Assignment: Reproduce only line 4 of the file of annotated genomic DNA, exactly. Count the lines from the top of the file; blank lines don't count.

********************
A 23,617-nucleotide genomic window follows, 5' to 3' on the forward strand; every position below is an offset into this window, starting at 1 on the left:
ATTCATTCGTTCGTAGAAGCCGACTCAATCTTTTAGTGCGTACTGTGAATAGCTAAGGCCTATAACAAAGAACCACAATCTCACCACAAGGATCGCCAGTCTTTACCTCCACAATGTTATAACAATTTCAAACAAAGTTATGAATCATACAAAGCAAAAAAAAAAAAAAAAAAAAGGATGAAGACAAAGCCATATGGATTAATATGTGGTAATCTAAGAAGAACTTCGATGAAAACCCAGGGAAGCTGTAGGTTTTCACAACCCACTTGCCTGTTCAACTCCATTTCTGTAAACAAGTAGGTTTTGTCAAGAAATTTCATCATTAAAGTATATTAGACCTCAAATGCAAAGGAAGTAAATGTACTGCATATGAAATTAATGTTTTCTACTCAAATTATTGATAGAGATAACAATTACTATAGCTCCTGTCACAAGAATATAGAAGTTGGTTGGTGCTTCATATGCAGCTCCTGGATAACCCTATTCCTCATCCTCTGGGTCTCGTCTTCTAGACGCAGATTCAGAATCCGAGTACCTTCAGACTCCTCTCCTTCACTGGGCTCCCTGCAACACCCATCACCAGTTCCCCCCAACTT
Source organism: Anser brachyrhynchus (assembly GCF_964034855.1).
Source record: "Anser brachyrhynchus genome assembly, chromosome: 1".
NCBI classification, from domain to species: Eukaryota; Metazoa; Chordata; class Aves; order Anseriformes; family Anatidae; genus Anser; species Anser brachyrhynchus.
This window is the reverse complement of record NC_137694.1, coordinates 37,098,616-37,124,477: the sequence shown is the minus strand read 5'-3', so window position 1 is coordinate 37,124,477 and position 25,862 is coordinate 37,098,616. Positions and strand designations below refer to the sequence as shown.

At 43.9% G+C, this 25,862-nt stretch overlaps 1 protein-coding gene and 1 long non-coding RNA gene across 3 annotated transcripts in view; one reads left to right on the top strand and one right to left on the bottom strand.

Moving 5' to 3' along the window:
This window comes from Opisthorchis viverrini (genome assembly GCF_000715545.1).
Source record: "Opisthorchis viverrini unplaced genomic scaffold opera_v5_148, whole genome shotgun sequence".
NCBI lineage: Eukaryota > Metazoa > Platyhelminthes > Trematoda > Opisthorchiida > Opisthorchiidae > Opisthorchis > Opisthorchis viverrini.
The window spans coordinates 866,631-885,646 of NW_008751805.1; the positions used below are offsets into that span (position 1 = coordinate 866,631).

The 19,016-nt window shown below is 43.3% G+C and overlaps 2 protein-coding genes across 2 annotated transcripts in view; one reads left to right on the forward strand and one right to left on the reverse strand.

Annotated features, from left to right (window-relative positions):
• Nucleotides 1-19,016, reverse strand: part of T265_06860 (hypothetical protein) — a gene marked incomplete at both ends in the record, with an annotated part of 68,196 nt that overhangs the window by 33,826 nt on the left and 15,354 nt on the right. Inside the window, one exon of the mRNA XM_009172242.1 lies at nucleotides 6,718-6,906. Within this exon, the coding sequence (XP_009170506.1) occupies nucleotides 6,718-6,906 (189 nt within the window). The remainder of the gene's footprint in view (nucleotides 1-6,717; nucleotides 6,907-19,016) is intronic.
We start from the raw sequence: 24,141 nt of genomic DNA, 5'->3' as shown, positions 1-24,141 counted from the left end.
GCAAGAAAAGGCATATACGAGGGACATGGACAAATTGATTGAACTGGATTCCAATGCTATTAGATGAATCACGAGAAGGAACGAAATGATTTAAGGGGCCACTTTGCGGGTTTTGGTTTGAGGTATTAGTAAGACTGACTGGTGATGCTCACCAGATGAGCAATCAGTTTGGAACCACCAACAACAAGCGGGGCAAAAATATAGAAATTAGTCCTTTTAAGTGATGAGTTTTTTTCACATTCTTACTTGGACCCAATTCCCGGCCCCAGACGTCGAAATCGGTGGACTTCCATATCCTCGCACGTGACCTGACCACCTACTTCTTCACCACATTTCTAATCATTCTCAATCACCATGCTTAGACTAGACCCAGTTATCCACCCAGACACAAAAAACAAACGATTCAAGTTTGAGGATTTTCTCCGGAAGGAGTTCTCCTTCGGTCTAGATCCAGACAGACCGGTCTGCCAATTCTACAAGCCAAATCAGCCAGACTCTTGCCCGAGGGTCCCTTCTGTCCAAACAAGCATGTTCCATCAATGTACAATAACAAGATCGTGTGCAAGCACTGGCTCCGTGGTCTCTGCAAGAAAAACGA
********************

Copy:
Source record: "Anser brachyrhynchus genome assembly, chromosome: 1".